The keyless car crime loophole: If thieves use electronic trickery, insurers may refuse to pay out

Victims of keyless car break-ins are being refused payouts as they cannot prove the theft took place.

Money Mail has discovered that belongings stolen from cars when electronic locking systems are hacked are not always covered by insurers, because many policies insist customers must prove that ‘force and violence’ was used.

It means someone whose car window was smashed to steal a bag would find it easier to claim than if criminals had hacked their keyless entry system.

If thieves use electronic hacking to break into a car, insurers may refuse to pay for stolen items Refused payouts: Experts are calling on insurers to update their policies to keep pace with new technology and include crimes where 'electronic force' has been used such as hacking Risk: If your key fob is in your house, for example, criminals can use a device to increase the signal so the car thinks the fob is closer than it is and they can still open the door Risk: If your key fob is in your house, for example, criminals can use a device to increase the signal so the car thinks the fob is closer than it is and they can still open the door

Risk: If your key fob is in your house, for example, criminals can use a device to increase the signal so the car thinks the fob is closer than it is and they can still open the door 

Yet Ageas still refused his claim — and the Ombudsman backed the insurer, saying: ‘Based on the policy terms, Ageas acted correctly in turning down the claim as no forcible entry was used.’

Rory Stoves, of comparison site uSwitch, says: ‘This is a clear example of the policy wording not keeping up with the times.’

James Daley, of Fairer Finance, says: ‘I have some sympathy with the insurers, as it can be hard to prove there was a genuine theft and that it wasn’t a fraud.

‘However, I don’t think it is reasonable to rely on the ‘force and violence’ clause if someone has hacked the electrical locking system. It may be hard to prove, but I’d say the burden of proof rests with the insurer.’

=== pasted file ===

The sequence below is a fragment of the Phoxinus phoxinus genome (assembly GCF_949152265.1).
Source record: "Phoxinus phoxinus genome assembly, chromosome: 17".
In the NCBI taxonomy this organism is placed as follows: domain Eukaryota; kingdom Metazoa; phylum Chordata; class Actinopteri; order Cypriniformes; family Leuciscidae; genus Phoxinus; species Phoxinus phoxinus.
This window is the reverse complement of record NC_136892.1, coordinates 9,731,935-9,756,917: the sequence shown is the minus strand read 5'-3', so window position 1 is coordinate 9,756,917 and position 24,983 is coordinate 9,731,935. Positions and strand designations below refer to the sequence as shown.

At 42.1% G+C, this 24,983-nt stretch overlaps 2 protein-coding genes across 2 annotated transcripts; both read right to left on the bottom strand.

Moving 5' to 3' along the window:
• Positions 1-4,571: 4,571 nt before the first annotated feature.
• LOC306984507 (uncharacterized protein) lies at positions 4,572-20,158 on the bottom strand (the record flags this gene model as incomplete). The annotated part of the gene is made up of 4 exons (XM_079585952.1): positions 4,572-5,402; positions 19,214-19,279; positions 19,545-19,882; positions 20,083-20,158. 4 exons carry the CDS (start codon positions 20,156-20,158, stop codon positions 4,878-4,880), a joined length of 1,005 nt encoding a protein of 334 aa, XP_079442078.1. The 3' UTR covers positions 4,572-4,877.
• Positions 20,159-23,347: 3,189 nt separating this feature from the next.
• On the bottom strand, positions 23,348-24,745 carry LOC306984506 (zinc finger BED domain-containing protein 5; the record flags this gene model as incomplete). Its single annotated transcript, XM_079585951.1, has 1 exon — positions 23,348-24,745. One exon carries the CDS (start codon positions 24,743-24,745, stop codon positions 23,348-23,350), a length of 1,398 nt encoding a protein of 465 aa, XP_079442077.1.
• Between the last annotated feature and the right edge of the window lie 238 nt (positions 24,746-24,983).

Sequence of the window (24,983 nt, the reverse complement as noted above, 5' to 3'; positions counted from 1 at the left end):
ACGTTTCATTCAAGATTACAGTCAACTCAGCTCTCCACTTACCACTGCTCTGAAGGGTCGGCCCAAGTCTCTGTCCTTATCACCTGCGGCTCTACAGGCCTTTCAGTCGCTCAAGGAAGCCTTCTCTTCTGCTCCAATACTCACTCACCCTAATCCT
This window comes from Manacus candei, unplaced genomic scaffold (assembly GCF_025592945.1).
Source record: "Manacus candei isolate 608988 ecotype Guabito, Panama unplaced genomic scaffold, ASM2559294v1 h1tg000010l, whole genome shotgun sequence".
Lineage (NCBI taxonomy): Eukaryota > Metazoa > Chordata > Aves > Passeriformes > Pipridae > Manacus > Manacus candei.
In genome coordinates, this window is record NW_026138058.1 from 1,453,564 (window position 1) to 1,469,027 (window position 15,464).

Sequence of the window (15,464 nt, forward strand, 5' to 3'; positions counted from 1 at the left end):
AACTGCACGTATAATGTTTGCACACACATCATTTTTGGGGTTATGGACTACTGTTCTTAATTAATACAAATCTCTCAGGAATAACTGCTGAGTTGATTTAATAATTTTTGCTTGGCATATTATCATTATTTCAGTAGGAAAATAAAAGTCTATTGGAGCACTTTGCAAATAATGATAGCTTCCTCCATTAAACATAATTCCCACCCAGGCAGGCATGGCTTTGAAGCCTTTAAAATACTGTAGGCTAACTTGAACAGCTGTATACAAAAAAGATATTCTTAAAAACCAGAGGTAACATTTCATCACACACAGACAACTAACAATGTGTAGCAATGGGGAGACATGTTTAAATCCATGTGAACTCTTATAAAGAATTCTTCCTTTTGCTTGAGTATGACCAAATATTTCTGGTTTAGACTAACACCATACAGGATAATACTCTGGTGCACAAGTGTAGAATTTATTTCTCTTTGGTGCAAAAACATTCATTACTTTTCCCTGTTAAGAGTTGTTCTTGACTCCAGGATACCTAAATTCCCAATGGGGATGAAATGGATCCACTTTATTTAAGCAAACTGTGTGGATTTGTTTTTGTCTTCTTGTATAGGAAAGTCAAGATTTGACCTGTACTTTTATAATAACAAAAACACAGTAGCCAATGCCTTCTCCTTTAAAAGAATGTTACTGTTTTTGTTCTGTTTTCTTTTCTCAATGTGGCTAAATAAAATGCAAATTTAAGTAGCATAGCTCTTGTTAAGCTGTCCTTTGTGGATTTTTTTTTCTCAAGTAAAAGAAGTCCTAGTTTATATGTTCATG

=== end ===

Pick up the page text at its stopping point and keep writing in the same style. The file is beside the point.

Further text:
He believes insurers should warn their customers that they may not be covered for theft from the vehicle before buying a policy. 

Martyn James, of complaints website Resolver, says: ‘The Ombudsman has a wide range of differing decisions on these cases, which is rather unhelpful. In the absence of proof, it seems to side more often with the insurer.’

Insurers sometimes give drivers a chance to show their vehicle was electronically hacked — such as with evidence of multiple thefts in the area or from the vehicle dealer to show the car has been tampered with. 

Some cars also record when the key fob is used — potentially identifying electronic intrusion.

CompareTheMarket.com says customers should carefully check their policies to see if they have the right level of protection.

Many cars also have keyless ignition, making it possible for criminals to steal the car. But people are less likely to make a fraudulent claim for a stolen car than a stolen laptop, and it’s easier to prove it happened.

It means insurers are less suspicious and more likely to pay up. But keyless technology has been blamed for the record level of car insurance claims — £23 million a day last year.

Siraj Shaikh, an expert in vehicle technology at Coventry University, says: ‘It could be that this form of theft becomes more frequent and insurers respond by charging an extra premium for motorists who choose keys with the keyless entry option. So it’s worth remembering this is a luxury option, rather than an essential.’

To keep your vehicle safe from electronic hackers, experts recommend keeping your key fob at least five metres from your front door and in a metal-lined Faraday pouch or box (available from Halfords and Amazon), which blocks short-wave signals.

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